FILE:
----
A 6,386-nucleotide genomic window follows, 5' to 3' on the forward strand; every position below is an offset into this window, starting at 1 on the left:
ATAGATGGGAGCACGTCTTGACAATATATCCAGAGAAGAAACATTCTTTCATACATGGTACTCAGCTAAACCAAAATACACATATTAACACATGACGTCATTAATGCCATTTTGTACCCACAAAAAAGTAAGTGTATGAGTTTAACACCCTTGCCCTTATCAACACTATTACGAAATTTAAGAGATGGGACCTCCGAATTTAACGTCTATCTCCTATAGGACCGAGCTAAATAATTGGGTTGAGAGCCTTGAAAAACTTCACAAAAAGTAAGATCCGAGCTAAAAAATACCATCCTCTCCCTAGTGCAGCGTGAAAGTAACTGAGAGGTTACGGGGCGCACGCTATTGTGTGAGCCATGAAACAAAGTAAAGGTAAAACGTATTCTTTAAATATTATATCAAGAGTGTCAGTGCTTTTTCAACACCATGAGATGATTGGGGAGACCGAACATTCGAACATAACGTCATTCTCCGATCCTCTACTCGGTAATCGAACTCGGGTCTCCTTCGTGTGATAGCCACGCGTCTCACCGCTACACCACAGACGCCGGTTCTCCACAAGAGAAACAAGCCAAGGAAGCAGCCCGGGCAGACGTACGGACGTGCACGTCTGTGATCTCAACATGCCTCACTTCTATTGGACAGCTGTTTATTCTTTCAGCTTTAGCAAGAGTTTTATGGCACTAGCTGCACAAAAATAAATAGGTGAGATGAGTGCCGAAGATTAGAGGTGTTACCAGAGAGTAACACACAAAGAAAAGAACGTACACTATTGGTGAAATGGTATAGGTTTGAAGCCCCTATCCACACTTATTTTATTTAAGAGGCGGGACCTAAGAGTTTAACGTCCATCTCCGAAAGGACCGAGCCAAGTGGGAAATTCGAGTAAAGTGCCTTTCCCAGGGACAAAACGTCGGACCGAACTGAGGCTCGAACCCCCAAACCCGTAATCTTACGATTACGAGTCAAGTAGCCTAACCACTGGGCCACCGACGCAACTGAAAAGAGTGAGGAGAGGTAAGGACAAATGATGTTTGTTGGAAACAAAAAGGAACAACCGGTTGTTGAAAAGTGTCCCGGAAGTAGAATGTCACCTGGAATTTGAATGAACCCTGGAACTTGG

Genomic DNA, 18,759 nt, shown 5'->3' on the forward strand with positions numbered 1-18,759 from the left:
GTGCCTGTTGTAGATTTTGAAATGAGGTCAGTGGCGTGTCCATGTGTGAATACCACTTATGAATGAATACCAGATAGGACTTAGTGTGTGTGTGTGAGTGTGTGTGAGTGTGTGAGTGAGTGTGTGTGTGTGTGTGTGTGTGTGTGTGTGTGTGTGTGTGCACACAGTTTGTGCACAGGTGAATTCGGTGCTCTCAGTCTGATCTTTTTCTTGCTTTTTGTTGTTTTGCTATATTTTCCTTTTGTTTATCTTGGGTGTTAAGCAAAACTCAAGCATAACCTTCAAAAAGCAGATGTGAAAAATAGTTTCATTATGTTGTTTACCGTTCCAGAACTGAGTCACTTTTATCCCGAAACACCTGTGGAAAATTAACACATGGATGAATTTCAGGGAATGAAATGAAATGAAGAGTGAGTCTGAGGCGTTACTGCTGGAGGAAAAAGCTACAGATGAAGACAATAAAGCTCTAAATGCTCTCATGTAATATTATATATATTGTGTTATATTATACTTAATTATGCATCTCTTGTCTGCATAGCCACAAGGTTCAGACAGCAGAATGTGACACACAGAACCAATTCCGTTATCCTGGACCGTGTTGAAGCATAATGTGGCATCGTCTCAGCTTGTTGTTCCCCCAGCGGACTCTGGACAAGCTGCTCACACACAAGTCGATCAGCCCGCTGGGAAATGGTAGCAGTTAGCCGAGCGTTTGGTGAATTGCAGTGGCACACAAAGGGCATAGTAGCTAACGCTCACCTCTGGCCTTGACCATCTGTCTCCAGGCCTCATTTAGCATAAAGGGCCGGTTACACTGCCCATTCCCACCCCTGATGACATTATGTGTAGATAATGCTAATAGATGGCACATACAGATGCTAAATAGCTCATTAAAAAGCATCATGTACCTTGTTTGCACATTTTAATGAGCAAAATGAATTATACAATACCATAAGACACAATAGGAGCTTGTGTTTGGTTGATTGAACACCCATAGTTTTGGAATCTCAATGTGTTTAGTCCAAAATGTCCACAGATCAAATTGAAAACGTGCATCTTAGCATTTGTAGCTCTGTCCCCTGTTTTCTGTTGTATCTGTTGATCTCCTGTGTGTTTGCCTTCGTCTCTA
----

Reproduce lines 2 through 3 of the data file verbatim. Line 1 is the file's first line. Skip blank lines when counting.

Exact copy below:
ATAGATGGGAGCACGTCTTGACAATATATCCAGAGAAGAAACATTCTTTCATACATGGTACTCAGCTAAACCAAAATACACATATTAACACATGACGTCATTAATGCCATTTTGTACCCACAAAAAAGTAAGTGTATGAGTTTAACACCCTTGCCCTTATCAACACTATTACGAAATTTAAGAGATGGGACCTCCGAATTTAACGTCTATCTCCTATAGGACCGAGCTAAATAATTGGGTTGAGAGCCTTGAAAAACTTCACAAAAAGTAAGATCCGAGCTAAAAAATACCATCCTCTCCCTAGTGCAGCGTGAAAGTAACTGAGAGGTTACGGGGCGCACGCTATTGTGTGAGCCATGAAACAAAGTAAAGGTAAAACGTATTCTTTAAATATTATATCAAGAGTGTCAGTGCTTTTTCAACACCATGAGATGATTGGGGAGACCGAACATTCGAACATAACGTCATTCTCCGATCCTCTACTCGGTAATCGAACTCGGGTCTCCTTCGTGTGATAGCCACGCGTCTCACCGCTACACCACAGACGCCGGTTCTCCACAAGAGAAACAAGCCAAGGAAGCAGCCCGGGCAGACGTACGGACGTGCACGTCTGTGATCTCAACATGCCTCACTTCTATTGGACAGCTGTTTATTCTTTCAGCTTTAGCAAGAGTTTTATGGCACTAGCTGCACAAAAATAAATAGGTGAGATGAGTGCCGAAGATTAGAGGTGTTACCAGAGAGTAACACACAAAGAAAAGAACGTACACTATTGGTGAAATGGTATAGGTTTGAAGCCCCTATCCACACTTATTTTATTTAAGAGGCGGGACCTAAGAGTTTAACGTCCATCTCCGAAAGGACCGAGCCAAGTGGGAAATTCGAGTAAAGTGCCTTTCCCAGGGACAAAACGTCGGACCGAACTGAGGCTCGAACCCCCAAACCCGTAATCTTACGATTACGAGTCAAGTAGCCTAACCACTGGGCCACCGACGCAACTGAAAAGAGTGAGGAGAGGTAAGGACAAATGATGTTTGTTGGAAACAAAAAGGAACAACCGGTTGTTGAAAAGTGTCCCGGAAGTAGAATGTCACCTGGAATTTGAATGAACCCTGGAACTTGG

Genomic DNA, 18,759 nt, shown 5'->3' on the forward strand with positions numbered 1-18,759 from the left: